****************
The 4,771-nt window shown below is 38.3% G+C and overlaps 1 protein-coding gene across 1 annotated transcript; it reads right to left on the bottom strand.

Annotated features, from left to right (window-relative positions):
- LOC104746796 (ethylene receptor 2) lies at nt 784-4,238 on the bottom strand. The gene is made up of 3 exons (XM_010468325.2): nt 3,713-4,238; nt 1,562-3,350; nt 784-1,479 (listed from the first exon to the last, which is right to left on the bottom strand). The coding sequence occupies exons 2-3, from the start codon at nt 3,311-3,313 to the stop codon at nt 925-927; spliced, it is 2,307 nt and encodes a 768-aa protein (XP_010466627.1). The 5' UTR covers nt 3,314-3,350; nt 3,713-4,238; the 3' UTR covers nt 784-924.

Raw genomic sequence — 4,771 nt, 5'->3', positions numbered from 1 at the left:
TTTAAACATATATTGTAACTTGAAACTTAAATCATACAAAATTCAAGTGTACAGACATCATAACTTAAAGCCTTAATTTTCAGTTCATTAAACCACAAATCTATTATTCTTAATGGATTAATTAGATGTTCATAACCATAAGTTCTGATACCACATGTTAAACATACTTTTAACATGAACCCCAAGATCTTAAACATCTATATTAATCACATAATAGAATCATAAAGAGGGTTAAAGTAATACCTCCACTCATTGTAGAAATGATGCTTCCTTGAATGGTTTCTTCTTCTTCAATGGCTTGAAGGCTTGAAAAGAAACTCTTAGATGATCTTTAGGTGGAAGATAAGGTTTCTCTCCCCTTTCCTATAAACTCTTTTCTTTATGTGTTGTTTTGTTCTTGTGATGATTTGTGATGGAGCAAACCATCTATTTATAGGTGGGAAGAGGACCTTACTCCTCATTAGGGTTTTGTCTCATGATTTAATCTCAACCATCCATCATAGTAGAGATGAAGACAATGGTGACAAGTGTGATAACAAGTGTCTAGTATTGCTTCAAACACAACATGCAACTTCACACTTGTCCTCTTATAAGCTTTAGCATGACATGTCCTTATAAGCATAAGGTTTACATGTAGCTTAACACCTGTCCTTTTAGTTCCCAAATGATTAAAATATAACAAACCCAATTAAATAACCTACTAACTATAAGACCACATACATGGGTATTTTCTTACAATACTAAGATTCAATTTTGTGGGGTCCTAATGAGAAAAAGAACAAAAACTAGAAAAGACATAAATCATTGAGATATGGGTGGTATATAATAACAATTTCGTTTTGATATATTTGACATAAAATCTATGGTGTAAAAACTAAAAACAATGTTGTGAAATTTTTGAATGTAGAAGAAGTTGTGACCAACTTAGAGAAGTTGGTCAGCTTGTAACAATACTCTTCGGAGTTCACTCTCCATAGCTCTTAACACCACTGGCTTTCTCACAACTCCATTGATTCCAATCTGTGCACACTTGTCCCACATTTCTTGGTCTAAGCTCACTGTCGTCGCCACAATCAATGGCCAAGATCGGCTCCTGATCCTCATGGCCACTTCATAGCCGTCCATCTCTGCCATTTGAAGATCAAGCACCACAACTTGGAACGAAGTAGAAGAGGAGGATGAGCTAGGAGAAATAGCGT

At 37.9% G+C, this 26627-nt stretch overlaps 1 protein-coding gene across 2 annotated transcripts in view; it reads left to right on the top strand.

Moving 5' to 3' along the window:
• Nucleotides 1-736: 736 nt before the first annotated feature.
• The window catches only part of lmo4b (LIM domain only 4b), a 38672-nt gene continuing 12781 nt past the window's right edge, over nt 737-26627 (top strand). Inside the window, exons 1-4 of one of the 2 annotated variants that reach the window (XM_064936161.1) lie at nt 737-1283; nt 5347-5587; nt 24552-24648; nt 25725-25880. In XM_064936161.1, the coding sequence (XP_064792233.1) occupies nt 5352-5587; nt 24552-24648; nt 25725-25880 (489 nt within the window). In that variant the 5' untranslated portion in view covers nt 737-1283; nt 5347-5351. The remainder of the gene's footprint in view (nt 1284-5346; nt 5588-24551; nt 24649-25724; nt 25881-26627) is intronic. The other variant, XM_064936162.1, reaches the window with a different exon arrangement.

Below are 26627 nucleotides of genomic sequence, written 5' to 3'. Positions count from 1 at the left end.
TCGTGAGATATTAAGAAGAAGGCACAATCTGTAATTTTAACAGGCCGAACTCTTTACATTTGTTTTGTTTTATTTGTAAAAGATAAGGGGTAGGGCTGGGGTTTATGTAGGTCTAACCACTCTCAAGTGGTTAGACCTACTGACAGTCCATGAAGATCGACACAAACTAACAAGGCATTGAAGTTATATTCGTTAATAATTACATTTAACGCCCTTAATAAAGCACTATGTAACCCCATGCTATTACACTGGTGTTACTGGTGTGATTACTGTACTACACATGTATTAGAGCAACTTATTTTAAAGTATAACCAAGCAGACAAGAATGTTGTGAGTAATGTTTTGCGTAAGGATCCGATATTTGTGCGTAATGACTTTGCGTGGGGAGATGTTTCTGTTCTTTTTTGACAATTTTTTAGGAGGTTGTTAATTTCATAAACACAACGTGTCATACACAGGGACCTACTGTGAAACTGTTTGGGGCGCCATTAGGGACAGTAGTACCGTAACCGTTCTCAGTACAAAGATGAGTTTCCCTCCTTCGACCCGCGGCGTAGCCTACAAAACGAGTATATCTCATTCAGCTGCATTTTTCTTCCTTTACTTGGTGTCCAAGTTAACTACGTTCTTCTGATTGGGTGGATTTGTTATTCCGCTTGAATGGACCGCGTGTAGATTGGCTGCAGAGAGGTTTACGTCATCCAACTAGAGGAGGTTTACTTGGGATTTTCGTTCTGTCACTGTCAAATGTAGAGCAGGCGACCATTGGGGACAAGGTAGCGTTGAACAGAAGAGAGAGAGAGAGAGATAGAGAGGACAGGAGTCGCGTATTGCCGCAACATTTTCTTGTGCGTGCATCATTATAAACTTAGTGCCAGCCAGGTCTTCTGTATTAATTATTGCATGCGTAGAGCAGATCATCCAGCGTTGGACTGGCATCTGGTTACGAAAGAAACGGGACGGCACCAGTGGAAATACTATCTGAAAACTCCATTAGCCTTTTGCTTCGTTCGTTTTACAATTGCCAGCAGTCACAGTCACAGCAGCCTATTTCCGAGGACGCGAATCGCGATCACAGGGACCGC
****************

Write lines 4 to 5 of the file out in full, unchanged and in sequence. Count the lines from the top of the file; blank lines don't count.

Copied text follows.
Raw genomic sequence — 4,771 nt, 5'->3', positions numbered from 1 at the left:
TTTAAACATATATTGTAACTTGAAACTTAAATCATACAAAATTCAAGTGTACAGACATCATAACTTAAAGCCTTAATTTTCAGTTCATTAAACCACAAATCTATTATTCTTAATGGATTAATTAGATGTTCATAACCATAAGTTCTGATACCACATGTTAAACATACTTTTAACATGAACCCCAAGATCTTAAACATCTATATTAATCACATAATAGAATCATAAAGAGGGTTAAAGTAATACCTCCACTCATTGTAGAAATGATGCTTCCTTGAATGGTTTCTTCTTCTTCAATGGCTTGAAGGCTTGAAAAGAAACTCTTAGATGATCTTTAGGTGGAAGATAAGGTTTCTCTCCCCTTTCCTATAAACTCTTTTCTTTATGTGTTGTTTTGTTCTTGTGATGATTTGTGATGGAGCAAACCATCTATTTATAGGTGGGAAGAGGACCTTACTCCTCATTAGGGTTTTGTCTCATGATTTAATCTCAACCATCCATCATAGTAGAGATGAAGACAATGGTGACAAGTGTGATAACAAGTGTCTAGTATTGCTTCAAACACAACATGCAACTTCACACTTGTCCTCTTATAAGCTTTAGCATGACATGTCCTTATAAGCATAAGGTTTACATGTAGCTTAACACCTGTCCTTTTAGTTCCCAAATGATTAAAATATAACAAACCCAATTAAATAACCTACTAACTATAAGACCACATACATGGGTATTTTCTTACAATACTAAGATTCAATTTTGTGGGGTCCTAATGAGAAAAAGAACAAAAACTAGAAAAGACATAAATCATTGAGATATGGGTGGTATATAATAACAATTTCGTTTTGATATATTTGACATAAAATCTATGGTGTAAAAACTAAAAACAATGTTGTGAAATTTTTGAATGTAGAAGAAGTTGTGACCAACTTAGAGAAGTTGGTCAGCTTGTAACAATACTCTTCGGAGTTCACTCTCCATAGCTCTTAACACCACTGGCTTTCTCACAACTCCATTGATTCCAATCTGTGCACACTTGTCCCACATTTCTTGGTCTAAGCTCACTGTCGTCGCCACAATCAATGGCCAAGATCGGCTCCTGATCCTCATGGCCACTTCATAGCCGTCCATCTCTGCCATTTGAAGATCAAGCACCACAACTTGGAACGAAGTAGAAGAGGAGGATGAGCTAGGAGAAATAGCGT